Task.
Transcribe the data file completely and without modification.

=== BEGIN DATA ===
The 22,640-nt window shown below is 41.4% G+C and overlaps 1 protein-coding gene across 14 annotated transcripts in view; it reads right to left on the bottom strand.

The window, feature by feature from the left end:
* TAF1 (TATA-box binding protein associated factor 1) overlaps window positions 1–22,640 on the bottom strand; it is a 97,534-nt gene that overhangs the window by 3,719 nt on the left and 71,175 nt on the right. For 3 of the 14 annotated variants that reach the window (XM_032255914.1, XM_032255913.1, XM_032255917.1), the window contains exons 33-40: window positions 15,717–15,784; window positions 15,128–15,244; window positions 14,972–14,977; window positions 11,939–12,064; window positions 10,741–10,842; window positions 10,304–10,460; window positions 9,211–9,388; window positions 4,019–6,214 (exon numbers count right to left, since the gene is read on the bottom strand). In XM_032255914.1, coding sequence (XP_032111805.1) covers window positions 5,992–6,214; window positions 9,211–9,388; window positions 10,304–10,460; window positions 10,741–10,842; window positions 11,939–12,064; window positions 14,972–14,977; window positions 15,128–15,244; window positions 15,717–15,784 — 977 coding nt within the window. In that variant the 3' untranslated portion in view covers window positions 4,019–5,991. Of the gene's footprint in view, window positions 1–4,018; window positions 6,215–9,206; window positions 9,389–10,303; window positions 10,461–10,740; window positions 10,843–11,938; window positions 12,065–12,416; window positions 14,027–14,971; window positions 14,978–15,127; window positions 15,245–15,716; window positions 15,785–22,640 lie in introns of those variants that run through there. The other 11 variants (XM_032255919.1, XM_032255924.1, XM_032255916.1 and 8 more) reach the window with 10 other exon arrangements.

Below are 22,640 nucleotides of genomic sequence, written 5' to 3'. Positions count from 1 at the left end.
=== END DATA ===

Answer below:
The 22,640-nt window shown below is 41.4% G+C and overlaps 1 protein-coding gene across 14 annotated transcripts in view; it reads right to left on the bottom strand.

The window, feature by feature from the left end:
* TAF1 (TATA-box binding protein associated factor 1) overlaps window positions 1–22,640 on the bottom strand; it is a 97,534-nt gene that overhangs the window by 3,719 nt on the left and 71,175 nt on the right. For 3 of the 14 annotated variants that reach the window (XM_032255914.1, XM_032255913.1, XM_032255917.1), the window contains exons 33-40: window positions 15,717–15,784; window positions 15,128–15,244; window positions 14,972–14,977; window positions 11,939–12,064; window positions 10,741–10,842; window positions 10,304–10,460; window positions 9,211–9,388; window positions 4,019–6,214 (exon numbers count right to left, since the gene is read on the bottom strand). In XM_032255914.1, coding sequence (XP_032111805.1) covers window positions 5,992–6,214; window positions 9,211–9,388; window positions 10,304–10,460; window positions 10,741–10,842; window positions 11,939–12,064; window positions 14,972–14,977; window positions 15,128–15,244; window positions 15,717–15,784 — 977 coding nt within the window. In that variant the 3' untranslated portion in view covers window positions 4,019–5,991. Of the gene's footprint in view, window positions 1–4,018; window positions 6,215–9,206; window positions 9,389–10,303; window positions 10,461–10,740; window positions 10,843–11,938; window positions 12,065–12,416; window positions 14,027–14,971; window positions 14,978–15,127; window positions 15,245–15,716; window positions 15,785–22,640 lie in introns of those variants that run through there. The other 11 variants (XM_032255919.1, XM_032255924.1, XM_032255916.1 and 8 more) reach the window with 10 other exon arrangements.

Below are 22,640 nucleotides of genomic sequence, written 5' to 3'. Positions count from 1 at the left end.